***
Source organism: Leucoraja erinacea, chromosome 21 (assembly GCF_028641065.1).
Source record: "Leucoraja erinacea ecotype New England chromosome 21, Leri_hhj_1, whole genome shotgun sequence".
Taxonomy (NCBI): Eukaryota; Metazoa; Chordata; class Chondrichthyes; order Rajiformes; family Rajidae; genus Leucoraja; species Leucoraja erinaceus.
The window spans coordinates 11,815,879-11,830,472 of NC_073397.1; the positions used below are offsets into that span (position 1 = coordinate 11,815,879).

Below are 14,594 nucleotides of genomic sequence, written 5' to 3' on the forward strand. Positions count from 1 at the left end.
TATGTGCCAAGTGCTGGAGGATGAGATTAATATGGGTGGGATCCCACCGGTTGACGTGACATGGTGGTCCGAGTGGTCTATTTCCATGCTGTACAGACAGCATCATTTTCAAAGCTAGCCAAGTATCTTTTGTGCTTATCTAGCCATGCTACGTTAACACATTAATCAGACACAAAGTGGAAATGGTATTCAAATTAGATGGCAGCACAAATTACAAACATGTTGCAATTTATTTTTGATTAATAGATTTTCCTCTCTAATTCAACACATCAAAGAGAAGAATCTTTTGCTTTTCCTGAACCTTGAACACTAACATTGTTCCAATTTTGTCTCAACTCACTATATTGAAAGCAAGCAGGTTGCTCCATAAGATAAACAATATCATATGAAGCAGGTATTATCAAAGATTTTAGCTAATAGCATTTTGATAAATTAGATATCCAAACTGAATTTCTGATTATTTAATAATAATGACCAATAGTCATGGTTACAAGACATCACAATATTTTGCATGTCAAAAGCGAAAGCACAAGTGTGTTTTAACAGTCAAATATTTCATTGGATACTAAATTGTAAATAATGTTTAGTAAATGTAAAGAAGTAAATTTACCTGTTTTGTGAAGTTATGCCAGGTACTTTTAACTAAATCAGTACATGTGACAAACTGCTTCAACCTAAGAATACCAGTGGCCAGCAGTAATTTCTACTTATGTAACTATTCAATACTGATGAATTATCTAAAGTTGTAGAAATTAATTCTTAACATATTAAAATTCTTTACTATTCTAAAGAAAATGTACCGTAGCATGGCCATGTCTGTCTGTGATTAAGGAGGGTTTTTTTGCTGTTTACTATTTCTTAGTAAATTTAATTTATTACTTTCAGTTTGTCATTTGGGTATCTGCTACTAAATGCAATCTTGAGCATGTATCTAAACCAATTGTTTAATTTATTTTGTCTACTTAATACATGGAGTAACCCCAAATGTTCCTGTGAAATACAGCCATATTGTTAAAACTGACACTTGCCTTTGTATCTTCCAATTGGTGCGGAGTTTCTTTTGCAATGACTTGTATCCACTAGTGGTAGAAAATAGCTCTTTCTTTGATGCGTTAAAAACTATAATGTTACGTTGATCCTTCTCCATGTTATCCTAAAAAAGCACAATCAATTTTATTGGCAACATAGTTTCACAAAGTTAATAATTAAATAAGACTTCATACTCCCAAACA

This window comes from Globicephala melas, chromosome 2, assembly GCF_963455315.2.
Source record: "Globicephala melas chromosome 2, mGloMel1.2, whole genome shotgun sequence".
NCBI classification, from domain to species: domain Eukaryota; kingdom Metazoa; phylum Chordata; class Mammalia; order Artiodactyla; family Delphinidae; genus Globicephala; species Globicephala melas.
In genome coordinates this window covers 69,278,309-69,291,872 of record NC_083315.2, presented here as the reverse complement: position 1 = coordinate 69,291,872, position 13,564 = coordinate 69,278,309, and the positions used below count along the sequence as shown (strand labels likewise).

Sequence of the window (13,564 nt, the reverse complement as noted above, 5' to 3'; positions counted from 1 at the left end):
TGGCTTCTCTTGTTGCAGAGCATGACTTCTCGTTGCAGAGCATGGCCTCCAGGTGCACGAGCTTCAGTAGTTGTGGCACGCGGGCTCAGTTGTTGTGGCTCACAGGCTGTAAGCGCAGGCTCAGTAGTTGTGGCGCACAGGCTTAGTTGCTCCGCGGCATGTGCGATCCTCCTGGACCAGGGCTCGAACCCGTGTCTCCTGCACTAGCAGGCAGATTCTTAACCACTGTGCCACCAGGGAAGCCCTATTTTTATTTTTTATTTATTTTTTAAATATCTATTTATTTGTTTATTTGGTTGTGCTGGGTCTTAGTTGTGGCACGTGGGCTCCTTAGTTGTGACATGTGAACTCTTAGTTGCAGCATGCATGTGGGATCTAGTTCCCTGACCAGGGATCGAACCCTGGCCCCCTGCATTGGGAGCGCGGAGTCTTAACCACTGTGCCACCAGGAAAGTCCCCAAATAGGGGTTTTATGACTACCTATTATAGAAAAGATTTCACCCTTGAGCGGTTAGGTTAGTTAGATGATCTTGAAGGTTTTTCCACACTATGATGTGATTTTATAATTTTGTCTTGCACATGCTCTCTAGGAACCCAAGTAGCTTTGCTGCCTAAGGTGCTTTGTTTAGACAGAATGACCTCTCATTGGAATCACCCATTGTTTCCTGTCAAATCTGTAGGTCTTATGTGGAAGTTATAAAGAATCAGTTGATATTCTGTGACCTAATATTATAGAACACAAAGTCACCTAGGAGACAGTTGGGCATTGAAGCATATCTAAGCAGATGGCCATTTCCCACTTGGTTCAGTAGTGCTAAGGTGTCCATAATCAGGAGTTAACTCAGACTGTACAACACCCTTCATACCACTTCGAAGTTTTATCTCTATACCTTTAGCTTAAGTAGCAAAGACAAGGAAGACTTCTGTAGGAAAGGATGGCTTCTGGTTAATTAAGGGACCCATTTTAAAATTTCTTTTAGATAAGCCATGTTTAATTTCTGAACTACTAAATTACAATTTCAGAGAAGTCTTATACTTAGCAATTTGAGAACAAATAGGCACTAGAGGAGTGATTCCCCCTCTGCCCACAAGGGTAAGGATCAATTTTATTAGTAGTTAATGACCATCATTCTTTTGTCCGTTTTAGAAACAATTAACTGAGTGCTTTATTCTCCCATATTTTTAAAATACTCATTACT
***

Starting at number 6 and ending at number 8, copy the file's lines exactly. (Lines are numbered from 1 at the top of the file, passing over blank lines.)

TATGTGCCAAGTGCTGGAGGATGAGATTAATATGGGTGGGATCCCACCGGTTGACGTGACATGGTGGTCCGAGTGGTCTATTTCCATGCTGTACAGACAGCATCATTTTCAAAGCTAGCCAAGTATCTTTTGTGCTTATCTAGCCATGCTACGTTAACACATTAATCAGACACAAAGTGGAAATGGTATTCAAATTAGATGGCAGCACAAATTACAAACATGTTGCAATTTATTTTTGATTAATAGATTTTCCTCTCTAATTCAACACATCAAAGAGAAGAATCTTTTGCTTTTCCTGAACCTTGAACACTAACATTGTTCCAATTTTGTCTCAACTCACTATATTGAAAGCAAGCAGGTTGCTCCATAAGATAAACAATATCATATGAAGCAGGTATTATCAAAGATTTTAGCTAATAGCATTTTGATAAATTAGATATCCAAACTGAATTTCTGATTATTTAATAATAATGACCAATAGTCATGGTTACAAGACATCACAATATTTTGCATGTCAAAAGCGAAAGCACAAGTGTGTTTTAACAGTCAAATATTTCATTGGATACTAAATTGTAAATAATGTTTAGTAAATGTAAAGAAGTAAATTTACCTGTTTTGTGAAGTTATGCCAGGTACTTTTAACTAAATCAGTACATGTGACAAACTGCTTCAACCTAAGAATACCAGTGGCCAGCAGTAATTTCTACTTATGTAACTATTCAATACTGATGAATTATCTAAAGTTGTAGAAATTAATTCTTAACATATTAAAATTCTTTACTATTCTAAAGAAAATGTACCGTAGCATGGCCATGTCTGTCTGTGATTAAGGAGGGTTTTTTTGCTGTTTACTATTTCTTAGTAAATTTAATTTATTACTTTCAGTTTGTCATTTGGGTATCTGCTACTAAATGCAATCTTGAGCATGTATCTAAACCAATTGTTTAATTTATTTTGTCTACTTAATACATGGAGTAACCCCAAATGTTCCTGTGAAATACAGCCATATTGTTAAAACTGACACTTGCCTTTGTATCTTCCAATTGGTGCGGAGTTTCTTTTGCAATGACTTGTATCCACTAGTGGTAGAAAATAGCTCTTTCTTTGATGCGTTAAAAACTATAATGTTACGTTGATCCTTCTCCATGTTATCCTAAAAAAGCACAATCAATTTTATTGGCAACATAGTTTCACAAAGTTAATAATTAAATAAGACTTCATACTCCCAAACA

This window comes from Globicephala melas, chromosome 2, assembly GCF_963455315.2.
Source record: "Globicephala melas chromosome 2, mGloMel1.2, whole genome shotgun sequence".